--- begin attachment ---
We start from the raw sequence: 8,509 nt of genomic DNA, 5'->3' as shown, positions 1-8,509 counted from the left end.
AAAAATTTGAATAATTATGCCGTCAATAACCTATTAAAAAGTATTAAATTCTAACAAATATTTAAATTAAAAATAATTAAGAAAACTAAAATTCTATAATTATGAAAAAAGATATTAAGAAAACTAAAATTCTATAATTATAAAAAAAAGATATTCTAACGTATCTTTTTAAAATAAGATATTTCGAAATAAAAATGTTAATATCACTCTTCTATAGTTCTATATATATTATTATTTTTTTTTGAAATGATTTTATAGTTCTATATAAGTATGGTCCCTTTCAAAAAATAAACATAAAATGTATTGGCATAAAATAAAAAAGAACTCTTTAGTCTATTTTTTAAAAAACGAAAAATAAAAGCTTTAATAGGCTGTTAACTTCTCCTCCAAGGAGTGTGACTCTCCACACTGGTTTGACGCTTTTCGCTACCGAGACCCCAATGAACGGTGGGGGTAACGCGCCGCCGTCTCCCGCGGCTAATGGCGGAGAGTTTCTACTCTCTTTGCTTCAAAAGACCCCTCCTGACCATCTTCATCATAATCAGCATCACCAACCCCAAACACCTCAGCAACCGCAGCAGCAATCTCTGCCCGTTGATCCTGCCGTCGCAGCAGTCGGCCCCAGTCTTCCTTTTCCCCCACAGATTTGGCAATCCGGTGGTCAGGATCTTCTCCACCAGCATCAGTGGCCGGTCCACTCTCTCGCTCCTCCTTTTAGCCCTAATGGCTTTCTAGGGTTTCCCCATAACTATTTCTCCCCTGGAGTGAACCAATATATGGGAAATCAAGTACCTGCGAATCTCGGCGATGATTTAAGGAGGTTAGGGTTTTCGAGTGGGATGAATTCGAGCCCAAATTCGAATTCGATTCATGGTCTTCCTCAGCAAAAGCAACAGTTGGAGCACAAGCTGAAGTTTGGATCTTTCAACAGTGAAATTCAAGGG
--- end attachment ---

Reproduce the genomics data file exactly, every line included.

We start from the raw sequence: 8,509 nt of genomic DNA, 5'->3' as shown, positions 1-8,509 counted from the left end.
AAAAATTTGAATAATTATGCCGTCAATAACCTATTAAAAAGTATTAAATTCTAACAAATATTTAAATTAAAAATAATTAAGAAAACTAAAATTCTATAATTATGAAAAAAGATATTAAGAAAACTAAAATTCTATAATTATAAAAAAAAGATATTCTAACGTATCTTTTTAAAATAAGATATTTCGAAATAAAAATGTTAATATCACTCTTCTATAGTTCTATATATATTATTATTTTTTTTTGAAATGATTTTATAGTTCTATATAAGTATGGTCCCTTTCAAAAAATAAACATAAAATGTATTGGCATAAAATAAAAAAGAACTCTTTAGTCTATTTTTTAAAAAACGAAAAATAAAAGCTTTAATAGGCTGTTAACTTCTCCTCCAAGGAGTGTGACTCTCCACACTGGTTTGACGCTTTTCGCTACCGAGACCCCAATGAACGGTGGGGGTAACGCGCCGCCGTCTCCCGCGGCTAATGGCGGAGAGTTTCTACTCTCTTTGCTTCAAAAGACCCCTCCTGACCATCTTCATCATAATCAGCATCACCAACCCCAAACACCTCAGCAACCGCAGCAGCAATCTCTGCCCGTTGATCCTGCCGTCGCAGCAGTCGGCCCCAGTCTTCCTTTTCCCCCACAGATTTGGCAATCCGGTGGTCAGGATCTTCTCCACCAGCATCAGTGGCCGGTCCACTCTCTCGCTCCTCCTTTTAGCCCTAATGGCTTTCTAGGGTTTCCCCATAACTATTTCTCCCCTGGAGTGAACCAATATATGGGAAATCAAGTACCTGCGAATCTCGGCGATGATTTAAGGAGGTTAGGGTTTTCGAGTGGGATGAATTCGAGCCCAAATTCGAATTCGATTCATGGTCTTCCTCAGCAAAAGCAACAGTTGGAGCACAAGCTGAAGTTTGGATCTTTCAACAGTGAAATTCAAGGG